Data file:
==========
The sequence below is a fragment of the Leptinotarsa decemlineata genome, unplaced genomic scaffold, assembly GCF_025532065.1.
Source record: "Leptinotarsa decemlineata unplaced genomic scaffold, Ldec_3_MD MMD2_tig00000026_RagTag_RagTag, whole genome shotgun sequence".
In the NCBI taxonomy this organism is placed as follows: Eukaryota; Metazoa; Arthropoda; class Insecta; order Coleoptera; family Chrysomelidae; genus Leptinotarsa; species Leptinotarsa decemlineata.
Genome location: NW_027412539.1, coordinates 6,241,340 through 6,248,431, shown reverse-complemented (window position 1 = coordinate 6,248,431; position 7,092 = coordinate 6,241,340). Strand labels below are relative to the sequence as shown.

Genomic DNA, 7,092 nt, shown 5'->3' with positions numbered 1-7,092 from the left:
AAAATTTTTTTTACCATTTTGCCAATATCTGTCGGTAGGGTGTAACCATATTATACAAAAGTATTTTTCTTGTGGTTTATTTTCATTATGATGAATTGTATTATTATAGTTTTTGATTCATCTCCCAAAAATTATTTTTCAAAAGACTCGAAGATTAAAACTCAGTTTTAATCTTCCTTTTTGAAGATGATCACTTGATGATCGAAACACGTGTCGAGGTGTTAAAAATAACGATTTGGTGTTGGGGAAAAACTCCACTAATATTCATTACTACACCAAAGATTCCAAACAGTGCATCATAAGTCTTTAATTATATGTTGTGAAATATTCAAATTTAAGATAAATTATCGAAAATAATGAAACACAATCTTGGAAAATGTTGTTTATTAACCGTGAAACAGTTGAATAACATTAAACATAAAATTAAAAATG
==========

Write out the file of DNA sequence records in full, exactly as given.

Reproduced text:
The sequence below is a fragment of the Leptinotarsa decemlineata genome, unplaced genomic scaffold, assembly GCF_025532065.1.
Source record: "Leptinotarsa decemlineata unplaced genomic scaffold, Ldec_3_MD MMD2_tig00000026_RagTag_RagTag, whole genome shotgun sequence".
In the NCBI taxonomy this organism is placed as follows: Eukaryota; Metazoa; Arthropoda; class Insecta; order Coleoptera; family Chrysomelidae; genus Leptinotarsa; species Leptinotarsa decemlineata.
Genome location: NW_027412539.1, coordinates 6,241,340 through 6,248,431, shown reverse-complemented (window position 1 = coordinate 6,248,431; position 7,092 = coordinate 6,241,340). Strand labels below are relative to the sequence as shown.

Genomic DNA, 7,092 nt, shown 5'->3' with positions numbered 1-7,092 from the left:
AAAATTTTTTTTACCATTTTGCCAATATCTGTCGGTAGGGTGTAACCATATTATACAAAAGTATTTTTCTTGTGGTTTATTTTCATTATGATGAATTGTATTATTATAGTTTTTGATTCATCTCCCAAAAATTATTTTTCAAAAGACTCGAAGATTAAAACTCAGTTTTAATCTTCCTTTTTGAAGATGATCACTTGATGATCGAAACACGTGTCGAGGTGTTAAAAATAACGATTTGGTGTTGGGGAAAAACTCCACTAATATTCATTACTACACCAAAGATTCCAAACAGTGCATCATAAGTCTTTAATTATATGTTGTGAAATATTCAAATTTAAGATAAATTATCGAAAATAATGAAACACAATCTTGGAAAATGTTGTTTATTAACCGTGAAACAGTTGAATAACATTAAACATAAAATTAAAAATG